Since the recombinant HisrMlat1 obtained from either M15 or Origami cells had similar retention times and biological activity indicating similar structural identities, they were combined for further analysis of secondary structure and biological activity. The secondary structure of HisrMlat1 was analyzed using circular dichroism (CD). The CD spectra of the native and recombinant HisrMlat1 showed low absorption for the α-helix secondary structure, and a relative high content in β-strands (Fig. 4). According to the CD deconvolution program of Louis-Jeune et al. , the respective secondary structure contents were 4.7 and 9.7 % of α helix and 35.3 and 30.0 % of β strand for nMlat1 and HisrMlat1. Both nMlat1 and HisrMlat1 adopt the typical β-strand motif of the structurally characterized α-neurotoxins from elapids, which are exemplified by negative ellipticities at 210–215 nm . Herein, Mlat1 resembles the spectrum of long African elapid neurotoxins with a minimum at 210 nm, and a reduced positive band at 195 nm instead of the large positive band at 195 nm of the short African elapid neurotoxins .
Biological activity and antibody recognition
The LD50 of the native Mlat1 has been reported to be 0.064 mg/kg of mouse weight when injected intravenously . Therefore, groups of five mice were injected intravenously with HisrMlat1. The LD50 for HisrMlat1 was observed at 0.95 mg/kg mice (Fig. 5a); that is, 16 times less toxic than the native peptide, which might be caused by the extra 16 amino acids at its N-terminal. Similarly, the recombinant HisrCssII, a four-disulfide-bridged neurotoxin from the venom of the scorpion Centruroides suffuses suffusus, had lower toxicity than that of the native CssII. It was proven that the 16-merfusion protein added to the N-terminal of CssII decreased its toxicity when compared to the native protein. Correspondingly, the native CssII had 15-fold higher binding affinity than that of the HisrCssII . This result implies that the 16-mer N-terminal fusion protein hampers the receptor recognition in those two recombinant neurotoxins, HisrMlat1 and HisrCssII.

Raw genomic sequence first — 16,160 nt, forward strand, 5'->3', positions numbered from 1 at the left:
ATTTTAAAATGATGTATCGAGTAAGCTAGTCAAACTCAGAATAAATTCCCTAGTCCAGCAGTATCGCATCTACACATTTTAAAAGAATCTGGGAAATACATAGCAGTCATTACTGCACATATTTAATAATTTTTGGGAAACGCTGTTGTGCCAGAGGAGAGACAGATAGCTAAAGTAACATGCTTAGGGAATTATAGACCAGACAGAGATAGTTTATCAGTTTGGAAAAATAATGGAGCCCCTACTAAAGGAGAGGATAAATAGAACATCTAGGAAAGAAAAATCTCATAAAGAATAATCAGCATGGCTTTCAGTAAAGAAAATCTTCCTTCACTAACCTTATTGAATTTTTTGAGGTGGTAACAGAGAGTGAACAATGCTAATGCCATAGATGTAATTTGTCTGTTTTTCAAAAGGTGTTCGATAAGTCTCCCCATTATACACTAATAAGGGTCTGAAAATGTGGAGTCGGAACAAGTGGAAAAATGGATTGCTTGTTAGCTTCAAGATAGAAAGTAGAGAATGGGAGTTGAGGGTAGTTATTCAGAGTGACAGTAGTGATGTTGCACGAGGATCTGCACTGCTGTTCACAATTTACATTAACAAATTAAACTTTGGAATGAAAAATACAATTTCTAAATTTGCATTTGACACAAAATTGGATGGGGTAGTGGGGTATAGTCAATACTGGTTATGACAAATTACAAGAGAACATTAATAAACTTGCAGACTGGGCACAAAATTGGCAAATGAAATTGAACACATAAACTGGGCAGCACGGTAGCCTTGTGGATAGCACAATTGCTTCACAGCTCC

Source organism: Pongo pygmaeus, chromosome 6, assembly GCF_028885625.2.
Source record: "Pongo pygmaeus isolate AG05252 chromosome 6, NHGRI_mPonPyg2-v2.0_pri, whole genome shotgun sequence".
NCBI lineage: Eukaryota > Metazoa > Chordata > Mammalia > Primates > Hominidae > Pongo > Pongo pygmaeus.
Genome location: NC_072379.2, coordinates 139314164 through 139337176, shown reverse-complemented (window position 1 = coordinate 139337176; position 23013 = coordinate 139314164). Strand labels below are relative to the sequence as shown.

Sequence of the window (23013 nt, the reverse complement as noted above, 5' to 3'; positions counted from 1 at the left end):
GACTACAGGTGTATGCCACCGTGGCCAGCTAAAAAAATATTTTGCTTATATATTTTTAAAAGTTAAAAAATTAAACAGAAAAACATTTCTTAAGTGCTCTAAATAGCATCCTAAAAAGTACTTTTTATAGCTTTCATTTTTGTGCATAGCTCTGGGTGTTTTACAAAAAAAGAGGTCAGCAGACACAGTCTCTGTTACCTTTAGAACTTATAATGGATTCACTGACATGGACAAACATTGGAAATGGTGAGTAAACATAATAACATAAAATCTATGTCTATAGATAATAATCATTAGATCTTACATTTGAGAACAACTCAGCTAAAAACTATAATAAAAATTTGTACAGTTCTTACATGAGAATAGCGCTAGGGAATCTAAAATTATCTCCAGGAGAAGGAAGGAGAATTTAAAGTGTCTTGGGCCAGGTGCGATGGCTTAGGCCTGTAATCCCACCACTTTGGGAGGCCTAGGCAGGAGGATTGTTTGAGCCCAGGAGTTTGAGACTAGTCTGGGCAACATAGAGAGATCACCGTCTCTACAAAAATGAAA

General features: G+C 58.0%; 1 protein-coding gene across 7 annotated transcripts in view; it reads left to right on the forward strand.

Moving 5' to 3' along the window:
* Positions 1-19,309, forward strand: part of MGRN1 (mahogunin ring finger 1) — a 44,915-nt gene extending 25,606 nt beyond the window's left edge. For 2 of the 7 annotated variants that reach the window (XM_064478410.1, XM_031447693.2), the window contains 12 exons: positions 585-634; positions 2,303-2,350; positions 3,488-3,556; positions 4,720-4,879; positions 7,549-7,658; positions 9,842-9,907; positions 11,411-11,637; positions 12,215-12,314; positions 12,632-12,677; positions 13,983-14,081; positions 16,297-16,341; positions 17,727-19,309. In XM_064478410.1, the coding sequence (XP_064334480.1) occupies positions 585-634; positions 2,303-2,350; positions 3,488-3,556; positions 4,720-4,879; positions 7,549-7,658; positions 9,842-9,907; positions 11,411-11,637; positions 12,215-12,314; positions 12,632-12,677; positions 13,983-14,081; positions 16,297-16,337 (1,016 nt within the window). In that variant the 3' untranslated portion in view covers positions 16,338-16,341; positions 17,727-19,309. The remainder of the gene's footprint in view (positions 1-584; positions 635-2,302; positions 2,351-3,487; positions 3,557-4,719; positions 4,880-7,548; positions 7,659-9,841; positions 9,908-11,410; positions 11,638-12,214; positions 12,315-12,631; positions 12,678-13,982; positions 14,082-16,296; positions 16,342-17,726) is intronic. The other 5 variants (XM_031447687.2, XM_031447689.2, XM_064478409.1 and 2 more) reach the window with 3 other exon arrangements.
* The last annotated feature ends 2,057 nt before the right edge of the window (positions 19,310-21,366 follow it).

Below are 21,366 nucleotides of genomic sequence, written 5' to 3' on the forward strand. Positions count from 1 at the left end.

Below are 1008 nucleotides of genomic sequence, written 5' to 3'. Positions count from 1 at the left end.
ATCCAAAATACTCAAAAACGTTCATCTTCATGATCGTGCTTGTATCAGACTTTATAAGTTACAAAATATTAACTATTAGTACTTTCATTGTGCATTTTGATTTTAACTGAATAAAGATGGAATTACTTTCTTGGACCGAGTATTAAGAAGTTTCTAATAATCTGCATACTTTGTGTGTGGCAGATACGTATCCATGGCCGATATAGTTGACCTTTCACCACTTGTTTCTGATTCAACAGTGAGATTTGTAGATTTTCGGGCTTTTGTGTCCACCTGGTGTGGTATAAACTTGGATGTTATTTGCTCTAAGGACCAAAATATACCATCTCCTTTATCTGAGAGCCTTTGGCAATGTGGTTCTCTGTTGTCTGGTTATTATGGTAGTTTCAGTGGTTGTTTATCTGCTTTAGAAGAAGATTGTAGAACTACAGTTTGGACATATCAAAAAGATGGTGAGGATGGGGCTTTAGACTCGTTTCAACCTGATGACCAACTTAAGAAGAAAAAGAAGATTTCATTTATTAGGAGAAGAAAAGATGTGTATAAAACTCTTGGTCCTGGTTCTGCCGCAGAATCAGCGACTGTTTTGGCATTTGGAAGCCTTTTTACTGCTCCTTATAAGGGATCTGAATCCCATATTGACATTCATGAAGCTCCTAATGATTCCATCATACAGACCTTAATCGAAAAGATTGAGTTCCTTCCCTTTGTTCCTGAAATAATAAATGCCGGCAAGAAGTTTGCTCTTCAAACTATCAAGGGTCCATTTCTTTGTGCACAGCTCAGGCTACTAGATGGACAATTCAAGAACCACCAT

Nevertheless, rabbit polyclonal antibodies raised against HisrMlat1 recognize the native Mlat1, which suggests that the recombinant Mlat1 could be used for venom neutralization (Fig.5b). Furthermore, plasma of horses immunized with sub-Saharan African elapids (Dendroapsis polylepis, D. angusticeps, D. viridis, D. jamesoni, Naja nigricollis, N. melanoleuca, N. nivea, N. haje and N. katensis) recognized the recombinant and native Mlat1 suggesting a well-structured recombinant neurotoxin (Fig. 5c). Unfortunately, the rabbit antibodies produced against HisrMlat1 did not neutralize the M. laticorallis venom and it had low titers (EC50 = 290) compared to the recognition of HisrMlat1 (EC50 = 10,703) (Fig. 5d). The absence of neutralization may be attributable not only to the low titers, but also to the presence of other lethal components in the whole coral snake venom, which contains phospholipase A2 that also exerts strong toxicity on mammalian acetylcholine receptors. Therefore, efforts to express recombinant elapid neurotoxins and phospholipase A2 could yield a true elapid antivenom.
In this work, we explore only the recognition of rabbit and horse sera to Mlat1 from M. laticollaris. The rabbit serum was originated by immunization with the recombinant HisrMlat1, whereas the horse serum was generated by immunization with sub-Saharan African elapid venoms. Therefore, efforts to express recombinant elapid neurotoxins and phospholipases A2, to improve immunization protocols, and to use the proper animals for immunization must be explored for achieving universal elapid anti-venoms.